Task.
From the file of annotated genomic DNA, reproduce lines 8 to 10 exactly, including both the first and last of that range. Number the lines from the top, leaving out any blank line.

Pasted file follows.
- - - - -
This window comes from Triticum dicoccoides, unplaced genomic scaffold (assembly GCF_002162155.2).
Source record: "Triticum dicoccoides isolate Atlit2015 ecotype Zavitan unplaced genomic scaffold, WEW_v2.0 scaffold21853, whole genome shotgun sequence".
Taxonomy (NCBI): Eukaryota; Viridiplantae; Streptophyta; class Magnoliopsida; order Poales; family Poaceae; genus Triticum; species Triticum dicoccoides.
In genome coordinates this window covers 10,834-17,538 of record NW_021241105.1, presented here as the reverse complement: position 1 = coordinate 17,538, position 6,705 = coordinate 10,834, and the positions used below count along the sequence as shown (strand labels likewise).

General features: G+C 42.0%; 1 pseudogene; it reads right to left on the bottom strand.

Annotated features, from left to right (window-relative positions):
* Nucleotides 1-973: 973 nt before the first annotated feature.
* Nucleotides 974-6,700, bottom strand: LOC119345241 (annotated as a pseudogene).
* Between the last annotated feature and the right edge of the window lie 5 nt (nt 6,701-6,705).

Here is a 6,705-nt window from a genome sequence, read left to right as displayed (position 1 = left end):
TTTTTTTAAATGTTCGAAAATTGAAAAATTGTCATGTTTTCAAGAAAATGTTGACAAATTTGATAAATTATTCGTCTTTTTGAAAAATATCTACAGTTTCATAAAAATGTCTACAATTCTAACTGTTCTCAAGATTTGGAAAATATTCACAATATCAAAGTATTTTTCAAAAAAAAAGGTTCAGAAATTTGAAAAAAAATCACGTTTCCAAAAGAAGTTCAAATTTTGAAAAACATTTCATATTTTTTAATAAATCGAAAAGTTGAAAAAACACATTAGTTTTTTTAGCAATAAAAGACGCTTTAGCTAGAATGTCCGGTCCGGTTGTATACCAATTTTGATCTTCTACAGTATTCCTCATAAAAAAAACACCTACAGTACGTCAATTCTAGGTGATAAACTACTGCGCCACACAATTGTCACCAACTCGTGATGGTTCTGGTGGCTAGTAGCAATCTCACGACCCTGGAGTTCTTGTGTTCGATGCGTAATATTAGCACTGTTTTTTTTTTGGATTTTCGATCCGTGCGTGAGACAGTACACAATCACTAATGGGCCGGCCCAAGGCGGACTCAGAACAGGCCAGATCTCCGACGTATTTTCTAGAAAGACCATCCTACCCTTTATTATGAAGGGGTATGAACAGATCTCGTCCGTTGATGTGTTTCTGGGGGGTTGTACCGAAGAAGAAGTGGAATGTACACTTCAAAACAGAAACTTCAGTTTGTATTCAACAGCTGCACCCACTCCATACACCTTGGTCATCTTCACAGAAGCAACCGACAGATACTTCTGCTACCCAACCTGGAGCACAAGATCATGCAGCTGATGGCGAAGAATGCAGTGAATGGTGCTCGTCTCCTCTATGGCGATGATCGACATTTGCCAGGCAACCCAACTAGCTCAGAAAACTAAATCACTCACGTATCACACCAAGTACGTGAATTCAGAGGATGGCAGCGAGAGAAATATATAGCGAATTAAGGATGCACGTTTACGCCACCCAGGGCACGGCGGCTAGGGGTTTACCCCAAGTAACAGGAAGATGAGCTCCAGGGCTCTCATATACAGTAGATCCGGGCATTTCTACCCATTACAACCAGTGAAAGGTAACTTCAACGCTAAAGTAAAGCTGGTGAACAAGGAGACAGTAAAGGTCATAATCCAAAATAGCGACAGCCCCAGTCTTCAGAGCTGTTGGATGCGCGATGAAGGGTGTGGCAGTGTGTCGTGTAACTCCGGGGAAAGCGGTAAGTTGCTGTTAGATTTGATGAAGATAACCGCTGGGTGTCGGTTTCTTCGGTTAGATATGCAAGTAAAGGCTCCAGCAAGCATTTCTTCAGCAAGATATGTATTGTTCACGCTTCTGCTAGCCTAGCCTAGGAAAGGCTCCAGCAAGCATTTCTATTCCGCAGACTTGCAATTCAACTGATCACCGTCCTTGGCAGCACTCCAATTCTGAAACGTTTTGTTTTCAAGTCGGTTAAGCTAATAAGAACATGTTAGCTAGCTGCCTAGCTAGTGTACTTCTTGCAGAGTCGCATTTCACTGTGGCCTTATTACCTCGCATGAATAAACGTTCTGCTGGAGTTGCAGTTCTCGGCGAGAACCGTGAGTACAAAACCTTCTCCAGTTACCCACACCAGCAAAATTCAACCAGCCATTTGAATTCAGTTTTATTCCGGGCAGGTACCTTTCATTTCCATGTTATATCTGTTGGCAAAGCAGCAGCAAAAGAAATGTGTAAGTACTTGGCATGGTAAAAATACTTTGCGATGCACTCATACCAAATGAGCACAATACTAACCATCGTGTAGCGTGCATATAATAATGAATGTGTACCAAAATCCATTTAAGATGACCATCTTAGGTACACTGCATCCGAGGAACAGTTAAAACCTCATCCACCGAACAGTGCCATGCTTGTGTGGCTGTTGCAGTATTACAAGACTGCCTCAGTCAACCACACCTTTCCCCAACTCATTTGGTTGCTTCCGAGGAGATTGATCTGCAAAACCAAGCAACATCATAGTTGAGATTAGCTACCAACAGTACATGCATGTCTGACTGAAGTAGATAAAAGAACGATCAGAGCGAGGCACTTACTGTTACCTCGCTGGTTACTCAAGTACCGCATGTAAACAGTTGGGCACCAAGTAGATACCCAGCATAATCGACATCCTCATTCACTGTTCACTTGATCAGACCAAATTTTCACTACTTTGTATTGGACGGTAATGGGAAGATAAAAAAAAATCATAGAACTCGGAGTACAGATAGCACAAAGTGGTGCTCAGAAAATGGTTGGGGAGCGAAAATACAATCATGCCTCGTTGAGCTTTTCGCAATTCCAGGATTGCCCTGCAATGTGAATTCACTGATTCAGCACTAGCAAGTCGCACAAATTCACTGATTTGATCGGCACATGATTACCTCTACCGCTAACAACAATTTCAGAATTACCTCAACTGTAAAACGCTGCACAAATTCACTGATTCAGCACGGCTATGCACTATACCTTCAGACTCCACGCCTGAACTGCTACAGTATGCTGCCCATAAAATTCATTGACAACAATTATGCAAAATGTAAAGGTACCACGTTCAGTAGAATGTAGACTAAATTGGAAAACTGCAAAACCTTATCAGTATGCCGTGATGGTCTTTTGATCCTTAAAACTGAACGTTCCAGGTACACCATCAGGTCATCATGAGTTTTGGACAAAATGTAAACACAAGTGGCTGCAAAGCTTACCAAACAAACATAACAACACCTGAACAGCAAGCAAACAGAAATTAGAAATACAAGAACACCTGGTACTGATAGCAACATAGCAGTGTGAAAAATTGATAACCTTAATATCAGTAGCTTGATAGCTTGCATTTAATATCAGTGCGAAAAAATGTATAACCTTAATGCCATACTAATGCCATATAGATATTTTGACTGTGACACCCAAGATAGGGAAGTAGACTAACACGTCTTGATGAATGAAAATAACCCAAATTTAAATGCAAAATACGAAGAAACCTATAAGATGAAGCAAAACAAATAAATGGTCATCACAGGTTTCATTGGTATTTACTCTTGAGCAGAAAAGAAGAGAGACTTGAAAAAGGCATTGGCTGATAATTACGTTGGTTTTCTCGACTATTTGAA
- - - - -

* Nucleotides 974-6,700, bottom strand: LOC119345241 (annotated as a pseudogene).
* Between the last annotated feature and the right edge of the window lie 5 nt (nt 6,701-6,705).

Here is a 6,705-nt window from a genome sequence, read left to right as displayed (position 1 = left end):